After stopping by the local Harbor Freight today and finding myself un-enthused by the offerings, I poked my head into the adjacent dollar store to see if there were any interesting electronic items that would be interesting to take apart. I came away with three hopefuls: an electronics kitchen timer, a 4-function calculator, and an 1/8″ to cassette adapter.
The first victim of the hobby knife and screwdriver was the kitchen timer. Unfortunately, it turned out to be the most interesting of the three items, having a whole four accessible components: a button cell battery, a piezo-electric element, an oscillator crystal (measured at be around 33 Khz) and a tiny SMD capacitor. (I’m not counting the LCD display.) All that, and a solder blob. Perhaps the piezo and crystal will be useful for something.
Next, the calculator. This one was even more inaccessible: one solder blobbed chip and a battery. Oh, and a tiny SMD cap as well. I assume this is a calculator on a chip.
Finally, the tape adapter. This one has no accessibly parts at all, just a direct connection to the magnetic tape head and a gearing arrangement to fool the tape drive into thinking all’s well.
So much for dollar store teardowns. But hey, I got two button cells with clips, a piezo buzzer, a little crystal, and some good fun out of it.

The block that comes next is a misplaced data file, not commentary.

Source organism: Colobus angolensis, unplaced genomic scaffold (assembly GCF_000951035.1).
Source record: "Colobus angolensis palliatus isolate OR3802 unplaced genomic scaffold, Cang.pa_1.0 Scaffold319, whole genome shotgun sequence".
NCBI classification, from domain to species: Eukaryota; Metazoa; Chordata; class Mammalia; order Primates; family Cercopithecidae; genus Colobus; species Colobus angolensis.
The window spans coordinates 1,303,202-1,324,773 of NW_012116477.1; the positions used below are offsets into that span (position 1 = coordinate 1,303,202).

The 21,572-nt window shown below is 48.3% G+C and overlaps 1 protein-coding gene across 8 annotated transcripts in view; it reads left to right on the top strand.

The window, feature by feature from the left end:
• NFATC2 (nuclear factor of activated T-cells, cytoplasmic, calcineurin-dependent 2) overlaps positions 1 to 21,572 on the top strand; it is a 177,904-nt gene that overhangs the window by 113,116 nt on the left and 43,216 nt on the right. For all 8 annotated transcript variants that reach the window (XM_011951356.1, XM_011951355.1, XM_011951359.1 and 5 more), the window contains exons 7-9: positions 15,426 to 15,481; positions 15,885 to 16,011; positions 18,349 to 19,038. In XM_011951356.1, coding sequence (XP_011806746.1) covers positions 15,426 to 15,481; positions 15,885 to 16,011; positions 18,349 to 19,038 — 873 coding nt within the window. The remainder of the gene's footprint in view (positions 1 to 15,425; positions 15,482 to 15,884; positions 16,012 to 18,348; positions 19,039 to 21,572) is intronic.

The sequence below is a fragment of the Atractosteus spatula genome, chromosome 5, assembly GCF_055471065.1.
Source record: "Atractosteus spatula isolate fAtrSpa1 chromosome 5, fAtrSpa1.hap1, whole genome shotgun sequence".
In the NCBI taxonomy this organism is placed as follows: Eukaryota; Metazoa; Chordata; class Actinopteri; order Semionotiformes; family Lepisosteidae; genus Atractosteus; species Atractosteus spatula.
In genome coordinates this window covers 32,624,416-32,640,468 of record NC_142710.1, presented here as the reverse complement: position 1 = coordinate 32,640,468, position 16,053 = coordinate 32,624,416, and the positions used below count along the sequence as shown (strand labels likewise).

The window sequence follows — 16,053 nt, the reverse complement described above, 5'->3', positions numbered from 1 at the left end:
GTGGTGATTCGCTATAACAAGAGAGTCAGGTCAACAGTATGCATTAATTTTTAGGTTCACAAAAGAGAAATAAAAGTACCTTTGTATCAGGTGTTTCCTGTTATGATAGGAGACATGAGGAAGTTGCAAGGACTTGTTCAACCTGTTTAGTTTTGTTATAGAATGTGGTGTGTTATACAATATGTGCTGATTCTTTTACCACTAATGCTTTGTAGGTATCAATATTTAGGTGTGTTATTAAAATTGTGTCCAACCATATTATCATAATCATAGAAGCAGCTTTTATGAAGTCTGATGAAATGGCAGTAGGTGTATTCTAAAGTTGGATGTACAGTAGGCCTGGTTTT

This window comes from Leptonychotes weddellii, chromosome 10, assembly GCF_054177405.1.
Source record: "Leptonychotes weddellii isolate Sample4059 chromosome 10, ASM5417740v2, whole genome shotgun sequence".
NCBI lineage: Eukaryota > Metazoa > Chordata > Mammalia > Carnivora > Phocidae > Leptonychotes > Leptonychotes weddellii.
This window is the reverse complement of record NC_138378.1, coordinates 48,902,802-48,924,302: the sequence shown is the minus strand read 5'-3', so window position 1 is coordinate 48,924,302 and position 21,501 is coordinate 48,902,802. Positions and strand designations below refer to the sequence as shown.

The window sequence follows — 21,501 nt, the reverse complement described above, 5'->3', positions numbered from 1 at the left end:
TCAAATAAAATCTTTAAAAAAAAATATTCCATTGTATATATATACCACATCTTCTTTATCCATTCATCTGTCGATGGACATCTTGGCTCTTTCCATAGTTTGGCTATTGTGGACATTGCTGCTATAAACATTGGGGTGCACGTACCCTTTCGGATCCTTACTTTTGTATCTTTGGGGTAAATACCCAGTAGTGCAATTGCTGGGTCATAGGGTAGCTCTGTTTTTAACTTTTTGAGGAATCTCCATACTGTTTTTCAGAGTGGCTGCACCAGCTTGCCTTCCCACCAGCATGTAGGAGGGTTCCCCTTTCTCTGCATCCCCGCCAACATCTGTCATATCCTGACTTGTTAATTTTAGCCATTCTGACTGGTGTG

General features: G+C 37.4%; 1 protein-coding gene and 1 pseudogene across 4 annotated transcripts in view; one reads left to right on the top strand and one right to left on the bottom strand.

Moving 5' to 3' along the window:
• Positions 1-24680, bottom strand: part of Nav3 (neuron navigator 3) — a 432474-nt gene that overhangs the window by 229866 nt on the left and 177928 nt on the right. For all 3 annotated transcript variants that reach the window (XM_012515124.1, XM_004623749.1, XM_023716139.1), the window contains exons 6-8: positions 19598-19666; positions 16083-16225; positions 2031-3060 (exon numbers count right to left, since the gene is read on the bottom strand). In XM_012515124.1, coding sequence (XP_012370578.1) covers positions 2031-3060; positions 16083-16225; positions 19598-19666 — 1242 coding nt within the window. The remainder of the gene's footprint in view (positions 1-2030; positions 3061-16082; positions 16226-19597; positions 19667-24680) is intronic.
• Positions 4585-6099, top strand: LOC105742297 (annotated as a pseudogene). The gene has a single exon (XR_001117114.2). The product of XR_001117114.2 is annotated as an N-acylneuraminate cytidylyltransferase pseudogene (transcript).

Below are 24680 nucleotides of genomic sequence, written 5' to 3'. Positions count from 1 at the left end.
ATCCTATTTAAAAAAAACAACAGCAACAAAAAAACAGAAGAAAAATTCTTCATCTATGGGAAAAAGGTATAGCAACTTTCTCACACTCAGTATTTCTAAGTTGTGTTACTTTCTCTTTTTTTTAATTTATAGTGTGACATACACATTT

In brighter news, I did pick up a nifty old Crescendo Systems RTC2000 for a couple bucks from FreeGeek today. It’s apparently an old component to RGB converter, but that doesn’t really matter: what I really want is the case. I think it’s a nice form factor for a little field radio – I figure I’ll punch through the rear panel and use that as the face plate, or maybe ask the folks down at the Harold Washington Maker Space to help cut a new faceplate.
Troubleshooting continues apace on the new NE602-based direct-conversion receiver. As I mentioned in the previous post about it, the receiver develops and unfortunate, LOUD squeal whenever the 10K audio gain pot at sits between the NE602 and the LM386 is advanced past about the 20% position. This is a terrible impediment to reception, so I’ve been working on eliminating this problem.